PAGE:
Open Sets and Metric Spaces
Date: 11/17/2002 at 08:38:30 From: Jan Jansen Subject: Open sets / metric spaces (M,d) is a metric space. 1) Prove Ø is open. 2) Prove M is open.
Date: 11/19/2002 at 00:57:02 From: Doctor Mike Subject: Re: Open sets / metric spaces Jan, You need to look at the definition of "open" for a metric space. Also, while you are at it, look at the definition of "open ball" (or some similar term), which is the set of all elements whose distance from some particular point is less than some particular positive number. The point is called the "center" and the number is called the "radius" of the ball. In the usual Real Plane, such a "ball" is a circular disk WITHOUT its circular border. So, the definition will say something like S is open if and only if FOR EVERY x in S, there is some open ball that contains x and which is a subset of S. So you have 2 things to prove, namely, (1) For every x in Ø, there is some open ball that contains x and which is a subset of Ø. (2) For every x in M, there is some open ball that contains x and which is a subset of M. These two things are VERY easy to prove, but they are also tricky. The tricky part of (1) is the "For every x in Ø" part. Think! Just exactly how many x's ARE there in Ø anyway? None! So ask yourself what exactly is needed to prove this. The tricky part of (2) is the realization that ALL open balls, with ANY center, and ANY radius, are still sets in the metric space. Thus, each is a subset of M. So, for any particular x in M, pick some open ball with center x, and ....... It takes a while for budding mathematicians to get the hang of what is involved in constructing a proof. Just keep trying. NOTE: There are other ways of defining "Open" for a metric space, but they are all equivalent to the one described above, and the proofs will be similarly simple AND tricky. Hope this helps. - Doctor Mike, The Math Forum http://mathforum.org/dr.math/
Date: 11/19/2002 at 05:50:08 From: Jan Jansen Subject: Open sets / metric spaces Thank you for explaining it to me. It now is much easier to understand. However, I always have difficulties with proving it, although I understand why it is. Could you please PROVE 2) M is open? I understand why it is, but can you prove it? Thank you so much!
Date: 11/19/2002 at 11:14:45 From: Doctor Mike Subject: Re: Open sets / metric spaces Hi again Jan, Okay. I'll show all the steps and reasons in great detail so you can see everything. Let's start with reviewing what is to be proved: (2) For every x in M, there is some open ball that contains x and which is a subset of M. Note: Whenever the statement to be proved starts out "For every x ..." the straightforward way to do the proof is to ASSUME that x represents some arbitrary element, and then proceed to show that the statement is true for THAT x. Because nothing special was assumed about x, you have proved the fact for EVERY x. See? Let x be any element in M. We must discover SOME open ball B such that x is contained in B, and B is a subset of M. We choose B to be the open ball with center x and radius one. That is, B is the set of all elements "e" of M whose distance d(x,e) from x is less than 1.0. There are two specific things to prove about B: (a) x is contained in B. One of the properties for a metric space distance function is that the distance d(x,x) is zero. Thus d(x,x) = 0.0 and 0.0 is less than 1.0, so x qualifies as an element in the open ball B. Done with this part. (b) B is a subset of M. By the way B was defined, it is the set of all elements of M that have some property. We don't care right now what that property is. The important thing to notice is the "of M" part. If "b" is in B then b is an element "of M" having some such property, but all we need from that is just that b is "an element of M." Thus we have shown that any b in B is also an element in M. This is exactly what it means to say that B is a subset of M. Done with this part. Therefore, B is an open ball that contains x and which is a subset of M. This completes the proof. We are totally done. Comments: As you look over this proof, your reactions to each of the steps may be something like "well yes, sure, that's obvious" because there is nothing deeply mysterious about any of these steps. They ARE logical and obvious once you look at them. The trick is to realize exactly what is needed, and then do it. Another comment I should make is that I could have just as well defined B to be the open ball with center x and radius 123.456 or some other strange number. The proof steps would have been exactly the same, namely, x is in B because d(x,x) is zero, which is less than 123.456, and B is a subset of M because B is defined as a set of elements of M. As you begin to grow in your understanding of the logical proof techniques commonly used in math, you will look back at things like this and say with mature understanding, "Oh yes, some of those early basic proofs were so easy they were hard!" Good luck. - Doctor Mike, The Math Forum http://mathforum.org/dr.math/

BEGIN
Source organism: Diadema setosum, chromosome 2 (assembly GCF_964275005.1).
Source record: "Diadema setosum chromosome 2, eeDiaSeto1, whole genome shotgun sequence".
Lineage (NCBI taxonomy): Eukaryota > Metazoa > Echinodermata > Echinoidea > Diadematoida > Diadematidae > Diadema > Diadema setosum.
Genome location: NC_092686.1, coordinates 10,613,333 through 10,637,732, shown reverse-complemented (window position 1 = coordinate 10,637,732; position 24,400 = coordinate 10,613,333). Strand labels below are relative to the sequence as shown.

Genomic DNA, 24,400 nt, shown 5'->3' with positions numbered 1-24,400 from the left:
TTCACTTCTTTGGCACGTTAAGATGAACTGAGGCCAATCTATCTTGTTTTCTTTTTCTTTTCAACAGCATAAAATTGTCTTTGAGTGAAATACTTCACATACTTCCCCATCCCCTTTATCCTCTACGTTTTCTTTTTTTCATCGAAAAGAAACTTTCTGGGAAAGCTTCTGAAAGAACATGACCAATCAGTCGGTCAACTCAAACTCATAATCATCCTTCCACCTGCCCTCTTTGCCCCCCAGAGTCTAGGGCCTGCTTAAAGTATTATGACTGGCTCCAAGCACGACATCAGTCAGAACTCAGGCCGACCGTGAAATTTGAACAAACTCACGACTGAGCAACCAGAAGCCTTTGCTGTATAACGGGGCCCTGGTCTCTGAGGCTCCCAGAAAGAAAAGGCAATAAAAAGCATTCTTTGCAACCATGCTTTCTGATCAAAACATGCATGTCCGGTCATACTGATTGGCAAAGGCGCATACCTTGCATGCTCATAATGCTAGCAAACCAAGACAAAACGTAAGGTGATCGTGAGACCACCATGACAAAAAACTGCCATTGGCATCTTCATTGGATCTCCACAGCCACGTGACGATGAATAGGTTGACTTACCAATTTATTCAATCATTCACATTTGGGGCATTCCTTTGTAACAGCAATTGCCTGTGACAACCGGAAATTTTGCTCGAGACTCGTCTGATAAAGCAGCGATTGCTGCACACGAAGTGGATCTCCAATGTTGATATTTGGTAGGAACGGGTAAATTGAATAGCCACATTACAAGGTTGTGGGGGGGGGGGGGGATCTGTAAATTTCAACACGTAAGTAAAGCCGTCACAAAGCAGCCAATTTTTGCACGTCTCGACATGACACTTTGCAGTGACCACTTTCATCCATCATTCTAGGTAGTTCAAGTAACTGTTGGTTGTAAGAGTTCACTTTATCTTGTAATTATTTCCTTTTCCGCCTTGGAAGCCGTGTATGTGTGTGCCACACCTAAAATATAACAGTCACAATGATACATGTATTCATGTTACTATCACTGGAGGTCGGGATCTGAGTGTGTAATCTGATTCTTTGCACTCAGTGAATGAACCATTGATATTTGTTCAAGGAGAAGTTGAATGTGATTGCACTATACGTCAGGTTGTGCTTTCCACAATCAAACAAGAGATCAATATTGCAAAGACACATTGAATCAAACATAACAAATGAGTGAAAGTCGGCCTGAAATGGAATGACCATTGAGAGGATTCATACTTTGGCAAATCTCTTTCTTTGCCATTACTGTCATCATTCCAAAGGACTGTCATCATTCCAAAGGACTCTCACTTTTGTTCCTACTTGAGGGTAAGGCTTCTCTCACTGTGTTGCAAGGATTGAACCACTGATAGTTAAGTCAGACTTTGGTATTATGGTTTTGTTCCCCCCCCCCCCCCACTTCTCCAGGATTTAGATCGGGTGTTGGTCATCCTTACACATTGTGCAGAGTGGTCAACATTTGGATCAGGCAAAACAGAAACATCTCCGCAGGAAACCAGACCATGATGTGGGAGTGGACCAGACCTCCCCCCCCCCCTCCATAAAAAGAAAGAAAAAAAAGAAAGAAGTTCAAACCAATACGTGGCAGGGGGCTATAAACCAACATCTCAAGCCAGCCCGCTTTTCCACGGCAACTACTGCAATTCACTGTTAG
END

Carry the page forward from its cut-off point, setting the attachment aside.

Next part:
Date: 11/20/2002 at 11:15:57 From: Jan Jansen Subject: Thank you (Open sets / metric spaces) Thank you very much for your explanation!
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